“Fearless Nepali mountaineer Nirmal Purja embarks on a seemingly impossible quest to summit all 14 of the world’s 8,000-meter peaks in seven months.”

Director: Torquil Jones
Writers: Gabriel Clarke. Torquil Jones
Staring: Nirmal Purja, Suchi Purja, Reinhold Messner
Release Date: November 29, 2021

14 Peaks: Nothing Is Impossible (2021) was a recommendation of my girlfriend’s brother. He, as an outdoorsman and climber himself, had watched this four times in full as of Christmas and had seen the opening five minutes countless times. That positive affirmation along with Jimmy Chin, the director of Free Solo (2018) having attached his name to the project, made 14 Peaks: Nothing Is Impossible (2021) a perfect snow-day viewing experience.

Nirmal Purja is the focal point of this story. This man, who has already accomplished so much in such a little amount of time, has a quest that many deem impossible. Purja is going to summit all 14 of the world’s 8,000-meter peaks in just seven months. Annoyed at being constantly shut down in terms of sponsorships and support, Purja decided to name his project Project Possible. Using an uncanny amount of mental and physical strength, Purja is determined to accomplish this task to inspire the human race and the rising Nepalese climbing community.

The mindset of Purja and the mission of 14 Peaks: Nothing Is Impossible puts the movie in a difficult position. Purja wants to inspire everyone and anyone that they can do anything they put their mind to, and in so, the story doesn’t focus so much on the physical journey climbing up the 14 peaks, but rather the journey of Purja in trying to accomplish his Project Possible. Is that confusing? I think it might be.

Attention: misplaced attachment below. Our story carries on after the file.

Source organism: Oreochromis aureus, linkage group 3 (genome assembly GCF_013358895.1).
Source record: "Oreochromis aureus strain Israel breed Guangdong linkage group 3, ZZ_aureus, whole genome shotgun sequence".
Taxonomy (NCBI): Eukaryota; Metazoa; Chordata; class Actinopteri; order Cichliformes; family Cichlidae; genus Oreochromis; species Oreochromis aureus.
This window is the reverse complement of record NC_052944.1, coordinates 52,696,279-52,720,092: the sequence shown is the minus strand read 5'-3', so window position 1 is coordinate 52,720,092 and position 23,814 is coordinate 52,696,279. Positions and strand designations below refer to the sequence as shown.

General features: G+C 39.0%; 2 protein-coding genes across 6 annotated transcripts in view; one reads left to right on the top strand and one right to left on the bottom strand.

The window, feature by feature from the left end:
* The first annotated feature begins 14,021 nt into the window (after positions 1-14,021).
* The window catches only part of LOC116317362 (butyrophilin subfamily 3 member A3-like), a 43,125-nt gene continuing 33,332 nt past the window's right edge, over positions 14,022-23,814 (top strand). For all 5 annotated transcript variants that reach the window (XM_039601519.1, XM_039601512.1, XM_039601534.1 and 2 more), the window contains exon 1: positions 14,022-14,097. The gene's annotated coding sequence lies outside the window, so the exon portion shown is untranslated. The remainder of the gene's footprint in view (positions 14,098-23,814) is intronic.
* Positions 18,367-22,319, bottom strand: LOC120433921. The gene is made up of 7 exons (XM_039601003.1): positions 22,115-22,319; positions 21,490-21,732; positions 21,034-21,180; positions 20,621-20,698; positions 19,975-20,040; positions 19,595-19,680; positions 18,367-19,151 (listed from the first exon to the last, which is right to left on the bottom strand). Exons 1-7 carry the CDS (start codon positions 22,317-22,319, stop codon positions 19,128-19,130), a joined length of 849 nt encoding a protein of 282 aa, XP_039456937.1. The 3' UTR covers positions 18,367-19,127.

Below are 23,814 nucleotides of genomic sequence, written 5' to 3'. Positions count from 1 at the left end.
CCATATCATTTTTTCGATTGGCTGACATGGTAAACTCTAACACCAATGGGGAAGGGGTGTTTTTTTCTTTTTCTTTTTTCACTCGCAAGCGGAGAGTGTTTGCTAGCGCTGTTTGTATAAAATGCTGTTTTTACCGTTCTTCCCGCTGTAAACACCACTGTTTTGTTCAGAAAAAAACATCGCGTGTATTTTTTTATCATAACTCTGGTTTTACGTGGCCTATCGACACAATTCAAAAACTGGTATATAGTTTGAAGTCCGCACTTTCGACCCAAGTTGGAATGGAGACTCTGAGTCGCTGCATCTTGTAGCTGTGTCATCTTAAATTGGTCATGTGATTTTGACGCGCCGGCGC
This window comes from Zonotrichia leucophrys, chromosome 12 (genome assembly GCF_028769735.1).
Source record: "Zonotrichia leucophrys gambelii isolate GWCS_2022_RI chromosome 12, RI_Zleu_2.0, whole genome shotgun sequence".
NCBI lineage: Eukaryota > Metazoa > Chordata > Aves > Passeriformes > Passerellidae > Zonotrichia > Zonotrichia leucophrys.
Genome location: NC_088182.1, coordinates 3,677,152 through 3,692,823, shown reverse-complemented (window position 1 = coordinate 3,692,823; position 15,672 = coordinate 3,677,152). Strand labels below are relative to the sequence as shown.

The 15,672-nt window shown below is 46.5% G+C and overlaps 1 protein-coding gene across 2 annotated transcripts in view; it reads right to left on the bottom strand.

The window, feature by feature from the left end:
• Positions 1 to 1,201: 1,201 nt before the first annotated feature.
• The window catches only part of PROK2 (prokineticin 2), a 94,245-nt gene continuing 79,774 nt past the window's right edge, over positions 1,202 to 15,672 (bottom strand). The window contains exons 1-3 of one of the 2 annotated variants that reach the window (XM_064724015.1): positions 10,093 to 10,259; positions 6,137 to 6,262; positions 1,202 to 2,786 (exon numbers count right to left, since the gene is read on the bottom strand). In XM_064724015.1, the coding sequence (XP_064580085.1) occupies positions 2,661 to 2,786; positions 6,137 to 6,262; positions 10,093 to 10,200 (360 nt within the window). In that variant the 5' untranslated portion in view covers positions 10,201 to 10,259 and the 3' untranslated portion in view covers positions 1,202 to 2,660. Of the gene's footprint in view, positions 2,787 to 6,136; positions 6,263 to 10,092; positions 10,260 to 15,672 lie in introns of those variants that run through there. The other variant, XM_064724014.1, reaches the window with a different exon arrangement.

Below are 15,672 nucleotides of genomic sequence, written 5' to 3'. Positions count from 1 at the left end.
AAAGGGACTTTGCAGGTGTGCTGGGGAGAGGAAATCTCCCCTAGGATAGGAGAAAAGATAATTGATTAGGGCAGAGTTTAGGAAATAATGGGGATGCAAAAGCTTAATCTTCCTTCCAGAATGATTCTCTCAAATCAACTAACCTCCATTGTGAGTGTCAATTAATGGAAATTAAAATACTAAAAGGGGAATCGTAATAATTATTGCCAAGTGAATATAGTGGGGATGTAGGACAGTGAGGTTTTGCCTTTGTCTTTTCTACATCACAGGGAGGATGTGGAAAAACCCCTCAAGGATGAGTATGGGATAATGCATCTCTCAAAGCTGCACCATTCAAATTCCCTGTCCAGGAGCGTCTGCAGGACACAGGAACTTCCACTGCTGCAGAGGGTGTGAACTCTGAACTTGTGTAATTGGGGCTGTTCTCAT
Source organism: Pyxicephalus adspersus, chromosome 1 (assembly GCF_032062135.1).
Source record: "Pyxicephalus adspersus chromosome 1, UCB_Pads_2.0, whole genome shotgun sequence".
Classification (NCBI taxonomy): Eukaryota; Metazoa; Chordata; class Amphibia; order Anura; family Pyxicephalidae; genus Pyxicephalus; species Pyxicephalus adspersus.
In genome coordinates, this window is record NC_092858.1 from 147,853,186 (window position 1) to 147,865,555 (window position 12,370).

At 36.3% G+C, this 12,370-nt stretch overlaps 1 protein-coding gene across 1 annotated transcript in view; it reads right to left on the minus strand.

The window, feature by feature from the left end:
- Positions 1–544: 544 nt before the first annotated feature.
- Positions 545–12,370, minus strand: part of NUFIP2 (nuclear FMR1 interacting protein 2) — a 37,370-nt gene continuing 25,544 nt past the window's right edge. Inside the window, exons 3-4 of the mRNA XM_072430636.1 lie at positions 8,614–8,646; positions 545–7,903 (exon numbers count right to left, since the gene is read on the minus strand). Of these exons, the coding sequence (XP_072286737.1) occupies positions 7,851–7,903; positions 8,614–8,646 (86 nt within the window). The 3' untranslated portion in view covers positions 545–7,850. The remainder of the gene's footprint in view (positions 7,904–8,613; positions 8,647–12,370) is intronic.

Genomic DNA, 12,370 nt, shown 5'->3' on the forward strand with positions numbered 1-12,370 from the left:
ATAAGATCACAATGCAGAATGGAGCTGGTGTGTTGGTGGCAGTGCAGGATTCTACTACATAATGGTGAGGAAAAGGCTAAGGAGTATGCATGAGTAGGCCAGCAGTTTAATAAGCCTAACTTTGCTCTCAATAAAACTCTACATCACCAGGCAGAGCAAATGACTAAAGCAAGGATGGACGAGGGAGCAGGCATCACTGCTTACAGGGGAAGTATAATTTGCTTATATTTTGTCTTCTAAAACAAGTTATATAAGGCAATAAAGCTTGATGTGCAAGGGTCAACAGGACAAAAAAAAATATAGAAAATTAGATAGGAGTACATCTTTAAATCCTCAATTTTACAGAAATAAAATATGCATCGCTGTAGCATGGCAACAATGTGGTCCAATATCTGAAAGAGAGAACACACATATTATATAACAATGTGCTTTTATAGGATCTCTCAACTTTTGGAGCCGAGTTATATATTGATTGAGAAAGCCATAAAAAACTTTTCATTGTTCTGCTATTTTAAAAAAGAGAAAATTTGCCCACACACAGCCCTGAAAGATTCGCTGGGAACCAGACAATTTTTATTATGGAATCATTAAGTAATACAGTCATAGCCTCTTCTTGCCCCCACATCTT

14 Peaks: Nothing Is Impossible relies on the person climbing the mountain and not the mountain itself. Purja and his companions are the characters, not any of the peaks they are climbing. What made Free Solo (2018) so remarkably engaging and haunting was how you respected the danger of the El Capitan just as much as you respected the uniqueness of Alex Honnold. That same fear is not hard lined into us watching 14 Peaks: Nothing Is Impossible.

Yes, are the 8,000 meter peaks scary. They are terrifying. They are deadly. Let’s get more of that in 14 Peaks: Nothing Is Impossible. Let’s learn more about the trails that these man have to climb. I want more graphical breakdowns of the deep crevasses that Purja and his team have to traverse. The graphic style that director Torquil Jones chooses to illustrate Pruja’s journey is fantastic. The green style chapter markings keep things progressing but they come so quickly.

Part of me thinks that 14 Peaks: Nothing Is Impossible would be better as a three part miniseries. We would be able to spend more time in his three phases and we would be able to spend more times on the mountains. It would have added 14 new characters to this story.

Now I have been too harsh. 14 Peaks: Nothing Is Impossible is gorgeous to look at. The shots are stunning and many of the still photographs that Purja and his team took on his climbs are breathtaking. You will find yourself marveling at how daunting the mountains look and how dazzling white the seemingly harmless snow is. 14 Peaks: Nothing Is Impossible will give you an appreciation for how dangerous earth can be.

The visuals of this mountain climbing expedition are majestic. If only the story could match its peaks.

This is an instance where I maybe am getting to movie snobby for folks, but even in my possibly over-zealous criticizing, I can still whole-heartedly recommend 14 Peaks: Nothing Is Impossible to anyone who wants to be inspired.

I just need to ask. With the pacing of this documentary, did the filmmakers of 14 Peaks: Nothing Is Impossible purposely not make the climbs seem exceedingly difficult or dangerous (I know, they still are) to push the idea that nothing is too hard to overcome? The mountain never seems taller than when you are at its base, and it’s Purja’s dream that this movies makes it seems like you are climbing up the mountain with an express escalator.

STANKO RATING: B (3.5/5 Stars)


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